Yes I would like to see your article. As you know, once I publish my cav book, my next one will be the Mansfield bio. BTW, Mansfield's HQ was shelled soon after this although he was not hit; I've seen a couple of references to this shelling.
         
        Larry

        --- On Fri, 6/18/10, Thomas Clemens <clemenst@...> wrote:


        From: Thomas Clemens <clemenst@...>
        Subject: Re: [TalkAntietam] JKF Mansfield before Antietam
        To: TalkAntietam@yahoogroups.com
        Date: Friday, June 18, 2010, 11:21 PM


         



        Larry,
        Can I "borrow" this for my Mansfield article? I knew he opened fire,
        but i don't think I have seen the quote before. Would you like to see
        the article?

        Thomas G. Clemens D.A.
        Professor of History
        Hagerstown Community College

        >>> "eighth_conn_inf" <eighth_conn_inf@...> 06/18/10 5:57 PM >>>
        I finally found the source of an interesting incident about Joseph King
        Fenno Mansfield while he was in Norfolk before his mortal wounding at
        Antietam as a corps commander. Shelby Foote quoted Mansfield's comment
        after he shelled Rebel vessels tying up to the Congress which had flown
        the white flag. Unfortunately, Foote supplied no source (vol. 1, p.
        257). The day before the famous Monitor/Virginia battle on 9 March 1862,
        Mansfield was in command of the 1st Brigade in the 1st Division in the
        Department of Virginia (Eicher 363).

        "She [USS Congress] had repeatedly been set on fire; her decks were
        covered with the dead and wounded; and the loss of life (including that
        of her commander) had been very great. She was run ashore, head on, and
        not long after hoisted the white flag. Two tugs were sent by the enemy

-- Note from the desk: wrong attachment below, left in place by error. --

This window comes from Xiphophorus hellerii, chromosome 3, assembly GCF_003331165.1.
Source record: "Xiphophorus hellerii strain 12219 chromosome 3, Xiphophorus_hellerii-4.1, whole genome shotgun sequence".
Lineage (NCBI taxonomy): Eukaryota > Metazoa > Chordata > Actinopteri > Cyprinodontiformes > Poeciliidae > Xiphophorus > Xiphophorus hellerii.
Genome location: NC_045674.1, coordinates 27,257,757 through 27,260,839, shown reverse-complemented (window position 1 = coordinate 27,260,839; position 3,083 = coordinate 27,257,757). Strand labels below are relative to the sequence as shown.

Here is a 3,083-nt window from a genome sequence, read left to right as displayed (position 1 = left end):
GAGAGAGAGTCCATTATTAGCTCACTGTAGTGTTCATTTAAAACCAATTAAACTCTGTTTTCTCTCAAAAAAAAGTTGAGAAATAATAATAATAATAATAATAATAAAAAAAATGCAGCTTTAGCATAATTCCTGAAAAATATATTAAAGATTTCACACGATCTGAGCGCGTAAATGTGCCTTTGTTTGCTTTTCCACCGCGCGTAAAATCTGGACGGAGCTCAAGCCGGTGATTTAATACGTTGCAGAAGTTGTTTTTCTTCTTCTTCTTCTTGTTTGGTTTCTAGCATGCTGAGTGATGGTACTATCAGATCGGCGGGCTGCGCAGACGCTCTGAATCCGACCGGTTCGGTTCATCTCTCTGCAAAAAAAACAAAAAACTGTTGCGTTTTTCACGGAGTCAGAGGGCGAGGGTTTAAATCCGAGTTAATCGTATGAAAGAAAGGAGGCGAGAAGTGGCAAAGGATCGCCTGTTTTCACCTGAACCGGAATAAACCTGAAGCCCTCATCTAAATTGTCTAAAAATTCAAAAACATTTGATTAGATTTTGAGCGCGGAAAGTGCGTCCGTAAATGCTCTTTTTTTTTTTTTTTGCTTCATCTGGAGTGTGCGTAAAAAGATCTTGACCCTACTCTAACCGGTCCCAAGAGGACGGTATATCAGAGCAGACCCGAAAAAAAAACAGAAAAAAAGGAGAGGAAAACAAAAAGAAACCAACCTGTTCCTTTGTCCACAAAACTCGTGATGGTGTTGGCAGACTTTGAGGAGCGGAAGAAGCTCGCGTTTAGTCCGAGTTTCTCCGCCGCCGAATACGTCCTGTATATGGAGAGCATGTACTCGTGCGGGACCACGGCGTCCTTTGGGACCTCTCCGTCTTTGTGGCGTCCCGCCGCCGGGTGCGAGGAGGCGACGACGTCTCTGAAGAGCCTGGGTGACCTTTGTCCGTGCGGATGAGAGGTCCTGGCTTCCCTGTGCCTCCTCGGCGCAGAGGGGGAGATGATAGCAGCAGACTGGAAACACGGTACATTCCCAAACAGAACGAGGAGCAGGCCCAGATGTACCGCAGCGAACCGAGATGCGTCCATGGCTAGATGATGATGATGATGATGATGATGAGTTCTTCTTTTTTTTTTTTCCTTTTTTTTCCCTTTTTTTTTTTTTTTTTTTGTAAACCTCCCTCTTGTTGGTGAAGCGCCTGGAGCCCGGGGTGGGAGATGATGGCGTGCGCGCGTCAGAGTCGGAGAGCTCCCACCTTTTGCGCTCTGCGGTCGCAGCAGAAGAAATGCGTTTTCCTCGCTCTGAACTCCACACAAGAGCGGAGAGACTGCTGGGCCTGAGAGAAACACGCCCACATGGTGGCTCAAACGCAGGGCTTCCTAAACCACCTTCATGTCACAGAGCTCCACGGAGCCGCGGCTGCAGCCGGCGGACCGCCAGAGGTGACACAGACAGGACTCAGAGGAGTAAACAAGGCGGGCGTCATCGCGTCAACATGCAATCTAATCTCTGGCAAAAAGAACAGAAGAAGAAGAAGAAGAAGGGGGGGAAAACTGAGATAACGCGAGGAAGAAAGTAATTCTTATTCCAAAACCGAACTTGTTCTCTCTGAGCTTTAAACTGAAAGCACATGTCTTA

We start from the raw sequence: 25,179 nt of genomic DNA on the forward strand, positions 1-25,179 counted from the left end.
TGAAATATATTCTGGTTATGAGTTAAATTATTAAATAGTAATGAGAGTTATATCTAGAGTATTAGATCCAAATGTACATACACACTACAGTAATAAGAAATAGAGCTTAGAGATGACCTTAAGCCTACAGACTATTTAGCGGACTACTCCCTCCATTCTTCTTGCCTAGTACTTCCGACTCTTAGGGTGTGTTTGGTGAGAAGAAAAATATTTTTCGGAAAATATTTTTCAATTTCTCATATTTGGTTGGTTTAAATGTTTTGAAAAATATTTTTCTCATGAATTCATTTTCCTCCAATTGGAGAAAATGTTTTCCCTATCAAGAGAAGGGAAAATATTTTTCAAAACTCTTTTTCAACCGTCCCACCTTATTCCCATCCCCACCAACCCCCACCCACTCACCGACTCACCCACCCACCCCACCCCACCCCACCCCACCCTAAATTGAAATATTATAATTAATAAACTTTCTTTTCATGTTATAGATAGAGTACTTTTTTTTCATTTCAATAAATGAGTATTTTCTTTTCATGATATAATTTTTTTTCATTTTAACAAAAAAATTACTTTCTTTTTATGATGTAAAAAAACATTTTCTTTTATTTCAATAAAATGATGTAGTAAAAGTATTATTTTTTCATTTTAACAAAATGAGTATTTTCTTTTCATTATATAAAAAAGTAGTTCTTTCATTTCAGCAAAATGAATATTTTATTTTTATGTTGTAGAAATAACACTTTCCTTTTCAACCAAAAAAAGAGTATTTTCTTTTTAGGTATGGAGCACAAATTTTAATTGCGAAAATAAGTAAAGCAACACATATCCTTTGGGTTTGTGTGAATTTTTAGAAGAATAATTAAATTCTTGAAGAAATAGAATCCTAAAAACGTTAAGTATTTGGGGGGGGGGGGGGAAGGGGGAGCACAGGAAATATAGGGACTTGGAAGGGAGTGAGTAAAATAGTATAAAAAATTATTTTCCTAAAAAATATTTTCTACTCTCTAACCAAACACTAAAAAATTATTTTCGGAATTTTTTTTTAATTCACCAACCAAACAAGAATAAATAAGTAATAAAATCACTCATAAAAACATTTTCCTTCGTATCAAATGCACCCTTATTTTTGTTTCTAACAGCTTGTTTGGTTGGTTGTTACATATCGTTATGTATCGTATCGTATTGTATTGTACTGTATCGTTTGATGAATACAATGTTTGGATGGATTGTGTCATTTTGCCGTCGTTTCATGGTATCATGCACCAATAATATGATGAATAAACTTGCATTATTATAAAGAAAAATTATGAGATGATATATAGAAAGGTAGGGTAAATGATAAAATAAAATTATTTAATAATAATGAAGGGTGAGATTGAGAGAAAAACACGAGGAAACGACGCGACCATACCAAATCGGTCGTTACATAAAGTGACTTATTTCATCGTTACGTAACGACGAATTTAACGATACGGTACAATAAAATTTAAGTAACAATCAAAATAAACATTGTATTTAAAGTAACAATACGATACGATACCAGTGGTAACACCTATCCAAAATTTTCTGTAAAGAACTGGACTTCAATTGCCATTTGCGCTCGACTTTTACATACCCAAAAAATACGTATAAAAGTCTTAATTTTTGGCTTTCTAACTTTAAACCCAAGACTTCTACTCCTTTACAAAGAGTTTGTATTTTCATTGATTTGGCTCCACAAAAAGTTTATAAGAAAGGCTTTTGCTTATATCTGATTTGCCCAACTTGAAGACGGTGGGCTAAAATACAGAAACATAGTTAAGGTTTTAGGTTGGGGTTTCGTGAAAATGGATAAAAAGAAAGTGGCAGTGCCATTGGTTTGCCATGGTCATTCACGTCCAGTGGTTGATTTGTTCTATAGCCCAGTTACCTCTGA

alongside the 'Congress' to take possession and to remove the prisoners,
        but a sharp fire of artillery and small arms from the shore drove them
        off. General Mansfield had directed the Twentieth Indiana to deploy
        along the beach and behind a sand ridge; and a couple of field-guns
        under command of Lieutenant Sanger were also wheeled into position to
        prevent the enemy from hauling away their prize. Captain Reed, of the
        Twentieth, — who had been as good a lawyer as he was now a good soldier,
        — raised a question of military law: 'Since the ship has surrendered,
        has not the enemy the right to take possession of her?' The question was
        answered by General Mansfield (Judge Mansfield in this instance), in one
        of the shortest and most conclusive opinions on record. "I know the d —
        d ship has surrendered," said he, 'but we haven't.' That settled it."

        The source for this is Israel N. Stiles who was an officer in the 20th
        Indiana Infantry, "The Monitor and the Merrimac," read 5 April 1885,
        Military Essays and Recollections: Papers Read Before the Commandery of
        the State of Illinois, Military Order of the Loyal Legion of the United
        States (Chicago, IL: A.C. McClurg and Company., 1891), 128. I wonder if
        Stiles was an eyewitness or heard about the affair from a brother
        officer. Coincidentally, Stiles was a Conn. native, captured at Malvern
        Hill, and later became a brig. gen. Anyone have other sources for
        Mansfield's quote?

        Interesting insight into Mansfield's character during this time of what
        was still a "soft" war.

        Thank you,
        Larry